About 60 indigenous people attended an audience with representatives of Funai, Incra, Funasa, Ibama, the Federal Prosecution Service, and the ministries of Education, Environment and Justice, Friday, the 19th, in BrasÀlia.
Half of the group came from Rondônia. The group included representatives of 17 indigenous peoples who, among other important topics mentioned health care issues and the need to demarcate indigenous lands and remove invaders from them.
The indigenous peoples of Rondônia reported that no special health care is available to them in that state.
During the Fernando Henrique Cardoso administration, health care services for indigenous people were outsourced through agreements entered into with an NGO and an indigenous organization.
The agreements were cancelled early this year, and no public policy has replaced that model so far. The Indigenous Health Agents who provide health care services in indigenous villages complain that the contents of their training courses have been exactly the same in the last four years.
Indigenous people are forced to leave their villages and go to larger cities for medical treatment, where they are referred to hospitals linked to the Unified Health System by the so-called “Indigenous People’s Homes.”
The lack of special health care arrangements for indigenous people makes it impossible for them to communicate their needs to the doctors who receive them in those cities, since not all the indigenous people of Rondônia speak Portuguese.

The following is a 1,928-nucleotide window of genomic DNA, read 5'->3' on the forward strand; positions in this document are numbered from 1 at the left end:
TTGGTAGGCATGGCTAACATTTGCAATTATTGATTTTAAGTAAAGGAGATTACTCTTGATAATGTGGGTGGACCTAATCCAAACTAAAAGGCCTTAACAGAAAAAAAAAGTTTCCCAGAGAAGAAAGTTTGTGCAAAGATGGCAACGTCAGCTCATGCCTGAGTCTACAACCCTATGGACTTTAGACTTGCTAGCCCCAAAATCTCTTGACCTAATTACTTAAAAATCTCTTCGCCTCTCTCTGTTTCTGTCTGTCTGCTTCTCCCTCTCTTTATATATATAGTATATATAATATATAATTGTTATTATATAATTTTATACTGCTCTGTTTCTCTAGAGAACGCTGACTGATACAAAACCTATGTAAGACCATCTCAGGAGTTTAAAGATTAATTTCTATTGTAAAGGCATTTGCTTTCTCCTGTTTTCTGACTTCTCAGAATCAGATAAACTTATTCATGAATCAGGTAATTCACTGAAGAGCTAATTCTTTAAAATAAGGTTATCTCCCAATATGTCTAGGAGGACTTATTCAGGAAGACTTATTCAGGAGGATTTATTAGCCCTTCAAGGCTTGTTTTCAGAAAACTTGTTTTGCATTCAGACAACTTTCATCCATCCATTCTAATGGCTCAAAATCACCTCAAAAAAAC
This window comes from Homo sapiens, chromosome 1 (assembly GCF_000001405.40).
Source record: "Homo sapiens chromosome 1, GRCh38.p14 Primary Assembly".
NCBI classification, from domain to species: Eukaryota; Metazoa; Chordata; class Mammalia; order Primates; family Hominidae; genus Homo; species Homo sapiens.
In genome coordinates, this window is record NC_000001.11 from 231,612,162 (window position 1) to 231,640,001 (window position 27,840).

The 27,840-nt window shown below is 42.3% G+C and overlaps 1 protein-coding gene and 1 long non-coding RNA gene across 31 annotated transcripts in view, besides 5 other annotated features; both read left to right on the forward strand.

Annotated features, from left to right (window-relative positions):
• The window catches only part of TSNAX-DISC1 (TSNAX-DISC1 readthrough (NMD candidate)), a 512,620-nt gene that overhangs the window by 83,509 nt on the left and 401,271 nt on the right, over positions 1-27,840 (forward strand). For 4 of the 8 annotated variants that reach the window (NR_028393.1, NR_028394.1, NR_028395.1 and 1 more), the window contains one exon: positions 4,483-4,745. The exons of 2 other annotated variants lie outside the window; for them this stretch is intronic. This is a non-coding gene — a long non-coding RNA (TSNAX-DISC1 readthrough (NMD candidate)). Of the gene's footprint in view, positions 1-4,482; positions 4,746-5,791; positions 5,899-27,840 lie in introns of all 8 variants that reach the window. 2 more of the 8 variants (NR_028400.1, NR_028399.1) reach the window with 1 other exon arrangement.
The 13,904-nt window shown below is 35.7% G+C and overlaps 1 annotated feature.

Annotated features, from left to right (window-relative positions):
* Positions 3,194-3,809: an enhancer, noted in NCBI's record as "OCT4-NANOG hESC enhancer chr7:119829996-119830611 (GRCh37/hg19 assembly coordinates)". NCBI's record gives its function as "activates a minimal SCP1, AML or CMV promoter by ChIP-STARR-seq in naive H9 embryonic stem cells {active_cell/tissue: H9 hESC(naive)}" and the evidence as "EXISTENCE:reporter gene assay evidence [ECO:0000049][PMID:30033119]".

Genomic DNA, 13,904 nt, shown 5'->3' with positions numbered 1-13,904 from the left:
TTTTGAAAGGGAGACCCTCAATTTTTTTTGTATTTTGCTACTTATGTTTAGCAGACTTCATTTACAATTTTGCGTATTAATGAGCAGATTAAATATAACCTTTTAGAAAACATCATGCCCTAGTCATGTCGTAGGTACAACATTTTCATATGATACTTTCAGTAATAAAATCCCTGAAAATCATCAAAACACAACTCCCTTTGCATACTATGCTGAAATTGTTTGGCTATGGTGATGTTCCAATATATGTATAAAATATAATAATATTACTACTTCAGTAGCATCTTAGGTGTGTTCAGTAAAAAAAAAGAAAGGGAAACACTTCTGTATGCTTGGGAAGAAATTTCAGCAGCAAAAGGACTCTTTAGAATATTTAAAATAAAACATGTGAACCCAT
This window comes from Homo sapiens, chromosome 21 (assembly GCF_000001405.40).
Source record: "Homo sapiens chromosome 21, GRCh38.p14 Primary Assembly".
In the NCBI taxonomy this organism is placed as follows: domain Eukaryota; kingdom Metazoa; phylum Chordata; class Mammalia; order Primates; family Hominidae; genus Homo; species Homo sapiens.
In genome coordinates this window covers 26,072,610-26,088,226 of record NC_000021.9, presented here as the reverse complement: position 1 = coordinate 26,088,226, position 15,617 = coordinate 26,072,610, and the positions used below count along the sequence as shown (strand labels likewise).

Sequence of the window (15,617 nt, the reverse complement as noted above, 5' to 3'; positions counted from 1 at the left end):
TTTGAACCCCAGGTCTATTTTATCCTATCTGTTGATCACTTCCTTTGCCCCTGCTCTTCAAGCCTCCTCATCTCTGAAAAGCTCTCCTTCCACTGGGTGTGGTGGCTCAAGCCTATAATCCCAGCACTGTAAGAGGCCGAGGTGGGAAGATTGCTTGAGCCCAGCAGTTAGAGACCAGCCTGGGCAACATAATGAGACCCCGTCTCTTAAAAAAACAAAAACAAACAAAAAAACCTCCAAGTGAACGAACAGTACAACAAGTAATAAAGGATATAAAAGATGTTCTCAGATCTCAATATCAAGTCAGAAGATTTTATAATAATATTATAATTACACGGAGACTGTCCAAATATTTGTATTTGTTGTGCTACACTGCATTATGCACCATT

According to them, the National Health Foundation (Funasa) refuses to treat indigenous people who don’t live in indigenous villages, that is, who live in cities, and also refuses to give them medicines when they manage to be seen by doctors of the Unified Health System (SUS).
Regarding their lands, some peoples of Rondônia want measures to be taken to initiate the recognition of their traditional territories, others are struggling to remove invaders from demarcated lands, and others want the bounds of their lands to be reviewed, since the demarcated areas have excluded traditional sites such as cemeteries and what they refer to as taquarais (sites where they extract raw materials to build their homes and produce handicraft).
The Tupari people reported that 4 dams were built in Rio Branco which affected the water flow rate of an important river as well as their fishing activities and transportation through it.
“The river we use for transportation purposes is dry and the fish disappeared. The dams hold the water and release it without consulting indigenous people. The river banks were deforested for cattle to be raised and the poison used in coffee plantations contaminated the water,” indigenous leaders report.
The Pataxó Hã-Hã-Hãe and Tupinambá de Olivença (state of Bahia) peoples also attended the Audience. For 22 years, the Pataxó Hã-Hã-Hãe have been pressuring for an action for declaring title deeds null and void to be judged by the Supreme Federal Court.
Their lands can only be demarcated and invading farmers removed from them after the court issues its final judgment in connection with that lawsuit.
The Tupinambá de Olivença are a resistant people, since they were considered extinct but managed to reorganize themselves and are now fighting for the recognition of their land.
The Javaé who live in the Bananal Island in the state of Tocantins attended the audience to demand the official confirmation of the bounds of their traditional land, which has been demarcated already.
The overlapping of the Araguaia National Park with indigenous lands prevents the conclusion of their recognition process and generates disputes between indigenous people and Ibama (Brazilian Institute for the Environment).
Cimi ”“ Indianist Missionary Council